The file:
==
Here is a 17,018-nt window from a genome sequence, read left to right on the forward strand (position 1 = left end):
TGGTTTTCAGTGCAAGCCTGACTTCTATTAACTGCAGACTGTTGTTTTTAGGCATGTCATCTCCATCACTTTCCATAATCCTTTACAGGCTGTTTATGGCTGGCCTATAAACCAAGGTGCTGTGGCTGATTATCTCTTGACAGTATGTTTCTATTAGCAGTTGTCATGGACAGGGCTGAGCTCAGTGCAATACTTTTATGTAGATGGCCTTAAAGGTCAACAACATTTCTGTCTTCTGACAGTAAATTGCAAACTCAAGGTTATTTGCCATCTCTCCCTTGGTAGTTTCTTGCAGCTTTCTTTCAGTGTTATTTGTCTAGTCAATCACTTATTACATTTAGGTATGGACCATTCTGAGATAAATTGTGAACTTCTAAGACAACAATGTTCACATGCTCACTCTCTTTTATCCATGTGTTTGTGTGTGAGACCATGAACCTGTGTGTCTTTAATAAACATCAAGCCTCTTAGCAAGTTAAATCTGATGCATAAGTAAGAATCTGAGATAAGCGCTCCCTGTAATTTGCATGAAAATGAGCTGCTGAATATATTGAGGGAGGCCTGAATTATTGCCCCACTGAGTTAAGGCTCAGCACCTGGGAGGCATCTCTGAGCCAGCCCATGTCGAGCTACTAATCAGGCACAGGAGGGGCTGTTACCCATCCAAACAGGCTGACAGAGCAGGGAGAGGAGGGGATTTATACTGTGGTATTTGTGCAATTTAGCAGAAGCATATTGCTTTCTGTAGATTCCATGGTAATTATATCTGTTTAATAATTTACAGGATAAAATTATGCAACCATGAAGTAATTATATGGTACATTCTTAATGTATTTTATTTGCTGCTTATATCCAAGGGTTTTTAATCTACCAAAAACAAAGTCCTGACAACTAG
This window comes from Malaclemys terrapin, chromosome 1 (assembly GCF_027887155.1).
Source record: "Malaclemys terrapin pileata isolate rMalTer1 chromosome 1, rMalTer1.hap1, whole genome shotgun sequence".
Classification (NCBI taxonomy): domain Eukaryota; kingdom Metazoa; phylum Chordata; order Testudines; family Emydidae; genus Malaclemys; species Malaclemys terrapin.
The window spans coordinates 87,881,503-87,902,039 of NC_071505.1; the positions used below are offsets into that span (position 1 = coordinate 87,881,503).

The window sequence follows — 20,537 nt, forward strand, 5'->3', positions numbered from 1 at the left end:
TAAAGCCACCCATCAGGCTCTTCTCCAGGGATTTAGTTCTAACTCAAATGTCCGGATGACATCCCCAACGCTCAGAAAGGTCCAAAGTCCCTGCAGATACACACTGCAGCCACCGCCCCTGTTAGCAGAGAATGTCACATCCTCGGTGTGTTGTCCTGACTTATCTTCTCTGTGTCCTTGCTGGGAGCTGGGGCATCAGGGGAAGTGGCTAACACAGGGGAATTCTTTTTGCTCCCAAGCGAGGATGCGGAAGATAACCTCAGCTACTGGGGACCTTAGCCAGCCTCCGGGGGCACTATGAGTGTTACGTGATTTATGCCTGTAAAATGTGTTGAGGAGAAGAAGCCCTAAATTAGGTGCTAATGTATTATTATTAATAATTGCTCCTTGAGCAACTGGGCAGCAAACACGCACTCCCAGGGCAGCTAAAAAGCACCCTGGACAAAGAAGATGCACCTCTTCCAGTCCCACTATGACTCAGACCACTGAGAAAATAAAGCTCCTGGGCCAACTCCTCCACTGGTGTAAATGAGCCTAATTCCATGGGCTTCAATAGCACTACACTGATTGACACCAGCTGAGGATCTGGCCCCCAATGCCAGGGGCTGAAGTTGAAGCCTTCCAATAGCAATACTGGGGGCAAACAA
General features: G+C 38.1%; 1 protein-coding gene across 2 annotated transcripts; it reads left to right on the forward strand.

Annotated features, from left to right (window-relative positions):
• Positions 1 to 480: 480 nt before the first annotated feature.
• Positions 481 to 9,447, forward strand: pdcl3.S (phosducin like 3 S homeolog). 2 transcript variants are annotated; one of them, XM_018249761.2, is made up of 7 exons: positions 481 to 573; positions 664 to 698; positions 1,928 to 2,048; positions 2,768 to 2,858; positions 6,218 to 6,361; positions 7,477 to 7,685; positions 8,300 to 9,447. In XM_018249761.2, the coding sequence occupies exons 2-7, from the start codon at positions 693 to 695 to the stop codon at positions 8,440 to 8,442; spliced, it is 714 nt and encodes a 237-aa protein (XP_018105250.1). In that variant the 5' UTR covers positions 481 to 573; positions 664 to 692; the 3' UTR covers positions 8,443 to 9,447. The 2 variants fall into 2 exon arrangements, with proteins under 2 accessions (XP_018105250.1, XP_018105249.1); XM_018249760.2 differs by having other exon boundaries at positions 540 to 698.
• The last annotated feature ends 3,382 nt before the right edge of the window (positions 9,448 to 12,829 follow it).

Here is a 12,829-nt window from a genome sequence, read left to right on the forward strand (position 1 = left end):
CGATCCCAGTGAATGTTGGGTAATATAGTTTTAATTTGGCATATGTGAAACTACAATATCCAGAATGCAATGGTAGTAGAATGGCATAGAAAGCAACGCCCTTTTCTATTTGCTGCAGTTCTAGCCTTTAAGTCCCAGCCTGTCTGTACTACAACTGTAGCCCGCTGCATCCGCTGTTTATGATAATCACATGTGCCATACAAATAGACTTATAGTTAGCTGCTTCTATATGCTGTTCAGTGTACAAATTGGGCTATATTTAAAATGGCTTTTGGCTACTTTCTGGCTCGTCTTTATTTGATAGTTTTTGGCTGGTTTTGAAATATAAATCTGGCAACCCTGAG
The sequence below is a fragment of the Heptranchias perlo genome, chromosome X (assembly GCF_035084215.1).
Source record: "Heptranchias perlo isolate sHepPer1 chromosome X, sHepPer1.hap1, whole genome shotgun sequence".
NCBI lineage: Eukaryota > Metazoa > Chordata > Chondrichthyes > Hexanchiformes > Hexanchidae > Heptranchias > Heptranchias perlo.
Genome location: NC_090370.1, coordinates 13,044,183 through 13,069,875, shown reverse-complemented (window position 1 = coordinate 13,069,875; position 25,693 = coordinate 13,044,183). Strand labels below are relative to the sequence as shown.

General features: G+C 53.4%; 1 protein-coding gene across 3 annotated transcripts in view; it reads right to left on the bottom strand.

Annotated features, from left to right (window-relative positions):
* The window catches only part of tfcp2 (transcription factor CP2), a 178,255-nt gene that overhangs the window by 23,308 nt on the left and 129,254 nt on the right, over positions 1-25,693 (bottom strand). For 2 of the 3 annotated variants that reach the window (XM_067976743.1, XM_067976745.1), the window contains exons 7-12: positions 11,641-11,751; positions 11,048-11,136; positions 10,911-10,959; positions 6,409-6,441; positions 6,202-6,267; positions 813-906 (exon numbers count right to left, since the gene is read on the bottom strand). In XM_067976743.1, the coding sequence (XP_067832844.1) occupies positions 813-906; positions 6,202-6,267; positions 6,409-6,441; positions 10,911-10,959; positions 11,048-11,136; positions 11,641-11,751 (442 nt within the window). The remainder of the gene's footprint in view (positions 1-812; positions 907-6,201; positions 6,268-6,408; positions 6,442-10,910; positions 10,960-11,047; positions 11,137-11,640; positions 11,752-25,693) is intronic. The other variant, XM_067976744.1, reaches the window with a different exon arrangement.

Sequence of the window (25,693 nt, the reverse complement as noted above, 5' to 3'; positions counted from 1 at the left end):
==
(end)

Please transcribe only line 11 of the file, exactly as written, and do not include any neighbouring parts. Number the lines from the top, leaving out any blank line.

• Positions 1 to 480: 480 nt before the first annotated feature.